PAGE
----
Businesses must prepare themselves for the potential challenges they might face from the effects of Brexit on their workforce.
United Kingdom businesses heavily reliant on migrant workers from within the European Union (EU) will be watching Brexit negotiations closely over the coming months.
If the final deal restricts the free movement of workers into the UK, several sectors will see a major shift in workforce dynamics.
According to the Chartered Institute for Personnel and Development (CIPD), there were 2.26 million EU nationals working in the UK in September 2016, up nearly 10 per cent on the year before.
More than half (56 per cent) of these workers are employed in either wholesale and retail, health and social work, accommodation and food services, construction and manufacturing.
EU nationals’ plans post Brexit vote
CIPD’s Labour Market Outlook for Winter 2016-17 found that almost one in three (29 per cent) employers say they have evidence that EU nationals looked to leave their organisation and/or the UK as a result of the Brexit referendum in June 2016, and a similar proportion (27 per cent) expect them to consider doing so in 2017.
These figures are even higher in the public sector, where two thirds of organisations employ EU nationals and 42 per cent have seen staff leave as a result of the referendum.
On 24 March, Business Insider reported that the number of EU nationals registering as nurses in England had dropped by 92 per cent since the vote.
In the agriculture (agri) sector, wages are already going up and farms are fighting over a smaller pool of employees, according to JLT Specialty’s Food & Agri Practice Leader, Simon Lusher.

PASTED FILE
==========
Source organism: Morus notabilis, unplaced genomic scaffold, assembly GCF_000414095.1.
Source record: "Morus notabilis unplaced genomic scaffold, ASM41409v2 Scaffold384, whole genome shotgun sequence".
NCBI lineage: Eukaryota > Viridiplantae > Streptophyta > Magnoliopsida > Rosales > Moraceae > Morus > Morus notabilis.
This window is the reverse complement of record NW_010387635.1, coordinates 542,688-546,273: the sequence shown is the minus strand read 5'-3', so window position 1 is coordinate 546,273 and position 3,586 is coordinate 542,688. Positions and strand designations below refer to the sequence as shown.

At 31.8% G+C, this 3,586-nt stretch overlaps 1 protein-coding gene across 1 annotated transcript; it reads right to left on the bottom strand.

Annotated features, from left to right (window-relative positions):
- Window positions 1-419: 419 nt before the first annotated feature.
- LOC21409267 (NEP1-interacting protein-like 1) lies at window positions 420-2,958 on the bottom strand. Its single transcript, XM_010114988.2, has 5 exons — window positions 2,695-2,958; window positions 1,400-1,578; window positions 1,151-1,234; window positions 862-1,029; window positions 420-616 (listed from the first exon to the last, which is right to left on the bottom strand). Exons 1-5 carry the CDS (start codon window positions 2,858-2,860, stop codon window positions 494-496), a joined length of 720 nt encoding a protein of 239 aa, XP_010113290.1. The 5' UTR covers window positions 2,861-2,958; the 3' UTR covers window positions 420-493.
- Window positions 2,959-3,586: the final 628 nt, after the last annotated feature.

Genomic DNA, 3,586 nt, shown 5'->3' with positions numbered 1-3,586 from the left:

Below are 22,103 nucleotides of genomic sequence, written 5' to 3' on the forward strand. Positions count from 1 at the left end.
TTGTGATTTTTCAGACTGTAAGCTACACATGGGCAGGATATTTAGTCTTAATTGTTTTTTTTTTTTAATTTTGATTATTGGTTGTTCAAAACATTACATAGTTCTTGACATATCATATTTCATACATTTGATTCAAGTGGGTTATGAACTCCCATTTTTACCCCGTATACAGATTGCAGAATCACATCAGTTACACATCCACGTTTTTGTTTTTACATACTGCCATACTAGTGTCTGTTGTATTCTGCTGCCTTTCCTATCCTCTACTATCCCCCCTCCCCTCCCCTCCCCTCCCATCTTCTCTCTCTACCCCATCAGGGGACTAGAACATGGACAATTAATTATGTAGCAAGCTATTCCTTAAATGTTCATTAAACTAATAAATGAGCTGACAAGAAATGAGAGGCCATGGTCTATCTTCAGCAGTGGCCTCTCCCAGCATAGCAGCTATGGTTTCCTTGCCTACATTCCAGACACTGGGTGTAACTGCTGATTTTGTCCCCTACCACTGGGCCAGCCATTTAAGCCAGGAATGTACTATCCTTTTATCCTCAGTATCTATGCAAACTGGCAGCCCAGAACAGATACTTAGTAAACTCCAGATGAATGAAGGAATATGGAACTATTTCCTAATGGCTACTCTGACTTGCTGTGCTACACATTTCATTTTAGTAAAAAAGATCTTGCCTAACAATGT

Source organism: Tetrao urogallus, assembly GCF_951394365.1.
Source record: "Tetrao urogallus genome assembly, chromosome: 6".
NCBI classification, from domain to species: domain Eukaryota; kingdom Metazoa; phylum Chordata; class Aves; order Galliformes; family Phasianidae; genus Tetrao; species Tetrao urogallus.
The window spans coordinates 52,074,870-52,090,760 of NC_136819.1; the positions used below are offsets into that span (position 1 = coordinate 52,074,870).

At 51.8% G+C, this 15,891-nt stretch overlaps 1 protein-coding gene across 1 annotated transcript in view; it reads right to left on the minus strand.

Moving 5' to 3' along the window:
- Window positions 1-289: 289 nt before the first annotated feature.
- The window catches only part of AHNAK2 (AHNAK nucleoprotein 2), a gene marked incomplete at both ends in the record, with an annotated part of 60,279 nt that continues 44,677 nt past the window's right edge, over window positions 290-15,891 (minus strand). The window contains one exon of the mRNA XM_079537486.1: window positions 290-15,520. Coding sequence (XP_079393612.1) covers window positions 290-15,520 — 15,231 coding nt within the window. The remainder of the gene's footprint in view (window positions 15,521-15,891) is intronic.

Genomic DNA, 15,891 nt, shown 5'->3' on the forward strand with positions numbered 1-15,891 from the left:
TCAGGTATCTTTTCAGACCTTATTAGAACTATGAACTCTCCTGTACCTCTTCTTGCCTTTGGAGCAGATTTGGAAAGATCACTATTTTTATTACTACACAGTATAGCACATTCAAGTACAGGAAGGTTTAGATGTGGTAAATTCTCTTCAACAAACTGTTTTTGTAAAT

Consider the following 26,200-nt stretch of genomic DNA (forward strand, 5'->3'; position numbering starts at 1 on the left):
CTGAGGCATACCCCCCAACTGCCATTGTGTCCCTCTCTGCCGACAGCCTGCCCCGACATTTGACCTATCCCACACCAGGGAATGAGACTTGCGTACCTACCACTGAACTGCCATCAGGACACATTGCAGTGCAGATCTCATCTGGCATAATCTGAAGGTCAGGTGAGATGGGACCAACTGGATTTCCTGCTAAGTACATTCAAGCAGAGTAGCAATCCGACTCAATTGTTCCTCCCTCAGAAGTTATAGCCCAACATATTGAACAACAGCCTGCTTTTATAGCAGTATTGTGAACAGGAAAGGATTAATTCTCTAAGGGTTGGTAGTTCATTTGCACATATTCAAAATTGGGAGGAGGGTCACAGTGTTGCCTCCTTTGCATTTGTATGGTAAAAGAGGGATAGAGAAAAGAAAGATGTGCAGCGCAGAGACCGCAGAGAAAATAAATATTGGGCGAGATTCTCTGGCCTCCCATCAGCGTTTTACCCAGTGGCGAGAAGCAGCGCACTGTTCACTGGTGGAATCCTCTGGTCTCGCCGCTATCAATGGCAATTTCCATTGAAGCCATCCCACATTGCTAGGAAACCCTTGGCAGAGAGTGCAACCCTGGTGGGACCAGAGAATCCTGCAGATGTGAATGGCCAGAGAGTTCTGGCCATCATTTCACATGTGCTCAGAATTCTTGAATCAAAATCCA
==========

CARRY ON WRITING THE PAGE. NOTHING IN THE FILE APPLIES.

“Many employees went home for Christmas and didn’t return due to uncertainty over their futures in the UK,” he explains.
According to HR consultant Mercer, the UK was already facing a “workforce crisis” prior to the vote owing to its ageing population. If the government limits net migration to 100,000 (from the 2016 figure of 335,000), Mercer says existing pressures on the workforce will be compounded, while a limit of 40,000 would cause “dramatic headwinds”.
A significant reduction in EU migrant flow into the UK labour pool will force wages to rise, destabilising the workforce and potentially exposing thousands of businesses to increased risk.
While the consensus is that this scenario is unlikely, if the final terms of Brexit require existing EU-born workers to leave the UK, the consequences could be particularly severe.
Reassuring the workforce post Brexit
Nevertheless, until assurances are made over the security of foreign workers’ positions, uncertainty remains and it will be difficult for companies to reassure their staff to stay in the UK.
“We don’t yet know if this will be a short-term or long-term problem. When Brexit becomes a full reality, the supply of labour may be replenished depending on the terms of the agreement,” says Lusher.
He notes that concerned companies in the food and agri sectors are working together to lobby the government to negotiate a Brexit deal that limits the impact on the workforce.
“For the past few decades, these sectors have been built around the single market, common agricultural policy and the free movement of labour.
“Without these foundations, they are effectively starting again from scratch,” Lusher explains.
There is also concern in the construction and engineering sector that Brexit will exacerbate existing workforce pressures.
“There is already quite a substantial skills shortage in the construction industry,” says Dave Cahill, Senior Partner in the Construction team at JLT Specialty.
“Stopping the free movement of labour from the EU is worrying as more people are needed as it is.”
A transient, expensive workforce
As competition for staff increases, wages are expected to rise, putting pressure on profit margins and driving up the price of goods as well as employee-related insurance coverages.